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Pre-contractual communications and contractual interpretation: Court of Appeal confirms a fine, but hard, line

Why is Merthyr (South Wales) Ltd v Merthyr Tydfil County Borough Council of interest to commercial contracting parties and practitioners?

When disputes as to the meaning of contractual provisions arise, parties often wish to rely on communications made during pre-contractual negotiations to evidence their intentions and understanding of the contract, so as to support their own interpretation. However, whether evidence of pre-contractual communications is admissible is a nuanced legal question which can have very significant practical and commercial implications.

In the recent Merthyr Tydfil case [1], the Court of Appeal has confirmed that there is a fine, but hard, line as to when evidence of pre-contractual communications will, and will not, be allowed.

What are the key takeaways?

In this case the parties had entered a contract to create a fund for land restoration following mining operations. The mining company made no payments and the council applied to court to compel payment.  A dispute as to the meaning of the relevant contractual provisions arose.  The mining company sought to rely on pre-contractual communications to argue that no enforceable payment obligation had arisen.  The Court of Appeal rejected the mining company’s approach; focused on the wording and commercial purpose of the contract; and determined that outstanding sums in the £several millions were due immediately.  The following key takeaways arise:

  • The Court of Appeal has confirmed that pre-contractual communications may be admissible to explain how a contract came about and/or its commercial aims…
  • …but that such communications may not be adduced to aid the interpretation of particular contractual provisions.
  • This rule applies not only to communications which reflect a party’s intentions or aspirations in relation to a contract…
  • but also to communications which are capable of showing that the parties reached a consensus on a particular point or words used in an agreed sense.
  • Whilst the rule may seem harsh and unhelpful in one sense, in fact significant practical difficulties, uncertainty and a lack of predictability as to contractual interpretation would inevitably arise without it.

Practical advice

Commercial contracting parties and practitioners should note the following practical advice:

  • Contracting parties should ensure, from the outset, that the contract is drafted to clearly and accurately reflect both parties’ intentions and understanding. Where any underlying pre-contractual assumptions, intentions or other information might assist with the proper understanding of a contract, these should be included within the contract’s ‘recitals’. All of this should minimise the scope for an interpretation dispute arising in the first place.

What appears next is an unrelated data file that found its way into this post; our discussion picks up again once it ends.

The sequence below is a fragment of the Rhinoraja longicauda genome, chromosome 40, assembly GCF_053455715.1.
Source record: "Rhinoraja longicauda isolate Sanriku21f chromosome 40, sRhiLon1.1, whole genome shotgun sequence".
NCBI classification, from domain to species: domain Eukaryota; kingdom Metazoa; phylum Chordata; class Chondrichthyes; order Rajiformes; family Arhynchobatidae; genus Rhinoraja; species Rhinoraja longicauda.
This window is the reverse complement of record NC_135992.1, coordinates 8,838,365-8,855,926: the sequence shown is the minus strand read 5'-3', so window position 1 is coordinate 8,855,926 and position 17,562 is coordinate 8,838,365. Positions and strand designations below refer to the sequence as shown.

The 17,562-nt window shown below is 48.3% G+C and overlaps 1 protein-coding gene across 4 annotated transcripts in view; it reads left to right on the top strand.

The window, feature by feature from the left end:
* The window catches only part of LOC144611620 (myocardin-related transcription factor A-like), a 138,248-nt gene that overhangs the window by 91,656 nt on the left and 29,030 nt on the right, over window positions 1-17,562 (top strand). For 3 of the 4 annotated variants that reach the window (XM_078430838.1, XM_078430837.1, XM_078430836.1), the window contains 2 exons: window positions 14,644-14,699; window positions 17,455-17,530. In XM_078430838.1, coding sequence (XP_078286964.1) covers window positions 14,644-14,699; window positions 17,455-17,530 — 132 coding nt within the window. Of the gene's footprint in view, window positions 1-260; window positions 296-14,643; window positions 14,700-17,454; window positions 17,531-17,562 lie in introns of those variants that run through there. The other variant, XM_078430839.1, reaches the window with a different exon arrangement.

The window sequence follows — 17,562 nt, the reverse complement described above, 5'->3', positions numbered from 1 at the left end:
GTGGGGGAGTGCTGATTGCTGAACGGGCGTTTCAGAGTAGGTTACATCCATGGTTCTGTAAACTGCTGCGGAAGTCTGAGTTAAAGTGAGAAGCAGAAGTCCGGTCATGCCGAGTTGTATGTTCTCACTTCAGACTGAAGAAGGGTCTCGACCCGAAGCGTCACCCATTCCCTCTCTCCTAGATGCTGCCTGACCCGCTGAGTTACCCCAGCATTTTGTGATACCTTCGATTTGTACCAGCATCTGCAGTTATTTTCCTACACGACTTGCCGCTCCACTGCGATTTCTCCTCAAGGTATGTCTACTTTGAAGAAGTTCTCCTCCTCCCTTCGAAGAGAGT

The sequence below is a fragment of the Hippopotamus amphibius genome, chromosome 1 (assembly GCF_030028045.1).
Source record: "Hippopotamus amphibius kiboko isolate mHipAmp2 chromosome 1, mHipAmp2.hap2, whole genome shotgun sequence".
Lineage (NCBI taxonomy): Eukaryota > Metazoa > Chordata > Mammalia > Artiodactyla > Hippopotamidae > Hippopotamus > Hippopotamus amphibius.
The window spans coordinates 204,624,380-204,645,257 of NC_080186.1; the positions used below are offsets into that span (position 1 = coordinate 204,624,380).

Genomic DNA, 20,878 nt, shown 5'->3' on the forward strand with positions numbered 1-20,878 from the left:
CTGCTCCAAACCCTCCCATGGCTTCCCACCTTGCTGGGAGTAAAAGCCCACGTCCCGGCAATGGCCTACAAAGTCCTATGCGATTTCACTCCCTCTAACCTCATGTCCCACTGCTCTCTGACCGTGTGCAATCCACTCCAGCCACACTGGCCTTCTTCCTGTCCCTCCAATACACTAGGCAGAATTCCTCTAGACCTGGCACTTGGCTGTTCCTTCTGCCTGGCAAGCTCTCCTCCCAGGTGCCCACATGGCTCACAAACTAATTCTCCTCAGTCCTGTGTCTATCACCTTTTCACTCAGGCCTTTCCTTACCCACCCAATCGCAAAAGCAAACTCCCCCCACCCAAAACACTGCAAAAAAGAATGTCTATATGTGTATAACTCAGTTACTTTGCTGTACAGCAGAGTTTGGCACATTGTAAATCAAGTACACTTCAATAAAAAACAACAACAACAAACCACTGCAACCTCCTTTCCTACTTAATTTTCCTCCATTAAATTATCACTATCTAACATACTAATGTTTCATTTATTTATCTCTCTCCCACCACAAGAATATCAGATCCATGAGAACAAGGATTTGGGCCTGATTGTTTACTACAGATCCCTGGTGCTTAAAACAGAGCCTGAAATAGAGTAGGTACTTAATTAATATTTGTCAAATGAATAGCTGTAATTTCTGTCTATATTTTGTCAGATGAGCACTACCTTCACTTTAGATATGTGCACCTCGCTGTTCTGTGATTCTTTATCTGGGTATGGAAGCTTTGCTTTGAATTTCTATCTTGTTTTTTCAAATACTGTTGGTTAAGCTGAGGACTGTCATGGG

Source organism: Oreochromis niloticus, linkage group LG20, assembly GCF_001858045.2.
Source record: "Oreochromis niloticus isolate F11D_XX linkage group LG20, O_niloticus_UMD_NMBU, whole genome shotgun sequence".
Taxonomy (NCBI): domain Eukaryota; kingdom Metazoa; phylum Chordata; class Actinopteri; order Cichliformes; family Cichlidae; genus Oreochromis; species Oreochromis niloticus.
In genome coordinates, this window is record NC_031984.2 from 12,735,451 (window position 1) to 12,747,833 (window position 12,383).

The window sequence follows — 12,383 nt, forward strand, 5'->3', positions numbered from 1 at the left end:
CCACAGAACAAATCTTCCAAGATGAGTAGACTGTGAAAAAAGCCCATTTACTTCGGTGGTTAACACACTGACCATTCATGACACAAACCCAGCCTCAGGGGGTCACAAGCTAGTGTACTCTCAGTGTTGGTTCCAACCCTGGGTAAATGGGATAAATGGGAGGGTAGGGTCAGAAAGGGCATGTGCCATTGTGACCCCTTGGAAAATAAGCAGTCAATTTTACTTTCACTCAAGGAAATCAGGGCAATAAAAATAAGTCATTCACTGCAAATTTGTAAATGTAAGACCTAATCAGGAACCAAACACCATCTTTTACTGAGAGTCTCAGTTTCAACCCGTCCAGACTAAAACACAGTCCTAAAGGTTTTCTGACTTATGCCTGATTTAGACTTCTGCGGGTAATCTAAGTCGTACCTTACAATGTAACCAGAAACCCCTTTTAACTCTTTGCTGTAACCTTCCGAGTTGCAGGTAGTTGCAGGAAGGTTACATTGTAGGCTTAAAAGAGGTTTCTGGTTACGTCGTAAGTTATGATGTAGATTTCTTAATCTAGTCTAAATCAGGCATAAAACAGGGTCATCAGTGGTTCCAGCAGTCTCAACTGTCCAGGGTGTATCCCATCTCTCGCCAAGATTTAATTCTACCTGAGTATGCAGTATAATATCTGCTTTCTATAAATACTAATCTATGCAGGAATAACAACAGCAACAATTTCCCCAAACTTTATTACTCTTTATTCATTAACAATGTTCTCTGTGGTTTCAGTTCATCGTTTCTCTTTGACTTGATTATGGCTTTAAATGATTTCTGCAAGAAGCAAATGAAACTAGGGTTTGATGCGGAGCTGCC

• If a dispute does arise, the starting point must be the wording of the contract itself. If there is real ambiguity, then commercial common sense can be taken into account and may assist with the interpretation exercise. In accordance with the Merthyr Tydfil case, pre-contractual communications may be adduced to demonstrate the genesis and aim of a contract (and an understanding of that may help a court to correctly construe a contract).
  • If the wording in the contract is clear, but still it does not reflect a party’s understanding, there may have been a mistake in the drafting of the contract and there may be the potential to pursue a claim for rectification and/or professional negligence. Alternatively, if the provision was entered into in reliance on any misrepresentations, there may be some potential to have the contract set aside and financial compensation could be payable. In any of these scenarios, specialist advice will be required.
  • It is rare for any contractual interpretation dispute to be clear cut, so it is always worth considering whether there is any scope for settlement. Interpretation disputes often arise by virtue of the fact that there is an ongoing contractual relationship between the parties, plus the litigation risk which is inherent in such cases can often be exploited in negotiations to encourage a commercial compromise. It is therefore usually in the interests of all concerned for the parties to an interpretation dispute to behave in a reasonable and commercially sensible manner.


[1] 2019] EWCA Civ 526